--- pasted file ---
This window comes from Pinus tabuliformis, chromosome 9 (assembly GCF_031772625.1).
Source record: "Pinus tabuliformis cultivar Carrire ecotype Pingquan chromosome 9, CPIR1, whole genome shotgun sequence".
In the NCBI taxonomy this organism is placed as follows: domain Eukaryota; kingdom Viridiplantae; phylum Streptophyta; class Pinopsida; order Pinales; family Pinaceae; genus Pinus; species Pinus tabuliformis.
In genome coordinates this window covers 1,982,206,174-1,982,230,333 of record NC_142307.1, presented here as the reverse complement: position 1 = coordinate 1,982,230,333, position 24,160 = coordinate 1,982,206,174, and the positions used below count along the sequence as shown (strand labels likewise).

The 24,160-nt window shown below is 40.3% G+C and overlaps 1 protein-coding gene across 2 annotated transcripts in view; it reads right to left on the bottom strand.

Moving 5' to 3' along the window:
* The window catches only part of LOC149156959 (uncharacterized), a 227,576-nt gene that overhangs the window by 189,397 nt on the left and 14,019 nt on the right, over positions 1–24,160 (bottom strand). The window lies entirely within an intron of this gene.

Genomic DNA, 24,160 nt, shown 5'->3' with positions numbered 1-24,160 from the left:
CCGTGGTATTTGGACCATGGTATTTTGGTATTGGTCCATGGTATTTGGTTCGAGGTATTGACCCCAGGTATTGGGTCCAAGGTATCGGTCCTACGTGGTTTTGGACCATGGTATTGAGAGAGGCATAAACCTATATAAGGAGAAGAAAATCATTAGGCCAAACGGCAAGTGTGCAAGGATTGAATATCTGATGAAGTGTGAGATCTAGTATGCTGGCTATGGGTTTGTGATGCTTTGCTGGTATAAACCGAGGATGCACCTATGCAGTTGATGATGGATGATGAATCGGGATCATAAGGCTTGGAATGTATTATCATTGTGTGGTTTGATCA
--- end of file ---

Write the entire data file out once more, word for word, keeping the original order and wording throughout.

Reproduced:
This window comes from Pinus tabuliformis, chromosome 9 (assembly GCF_031772625.1).
Source record: "Pinus tabuliformis cultivar Carrire ecotype Pingquan chromosome 9, CPIR1, whole genome shotgun sequence".
In the NCBI taxonomy this organism is placed as follows: domain Eukaryota; kingdom Viridiplantae; phylum Streptophyta; class Pinopsida; order Pinales; family Pinaceae; genus Pinus; species Pinus tabuliformis.
In genome coordinates this window covers 1,982,206,174-1,982,230,333 of record NC_142307.1, presented here as the reverse complement: position 1 = coordinate 1,982,230,333, position 24,160 = coordinate 1,982,206,174, and the positions used below count along the sequence as shown (strand labels likewise).

The 24,160-nt window shown below is 40.3% G+C and overlaps 1 protein-coding gene across 2 annotated transcripts in view; it reads right to left on the bottom strand.

Moving 5' to 3' along the window:
* The window catches only part of LOC149156959 (uncharacterized), a 227,576-nt gene that overhangs the window by 189,397 nt on the left and 14,019 nt on the right, over positions 1–24,160 (bottom strand). The window lies entirely within an intron of this gene.

Genomic DNA, 24,160 nt, shown 5'->3' with positions numbered 1-24,160 from the left:
CCGTGGTATTTGGACCATGGTATTTTGGTATTGGTCCATGGTATTTGGTTCGAGGTATTGACCCCAGGTATTGGGTCCAAGGTATCGGTCCTACGTGGTTTTGGACCATGGTATTGAGAGAGGCATAAACCTATATAAGGAGAAGAAAATCATTAGGCCAAACGGCAAGTGTGCAAGGATTGAATATCTGATGAAGTGTGAGATCTAGTATGCTGGCTATGGGTTTGTGATGCTTTGCTGGTATAAACCGAGGATGCACCTATGCAGTTGATGATGGATGATGAATCGGGATCATAAGGCTTGGAATGTATTATCATTGTGTGGTTTGATCA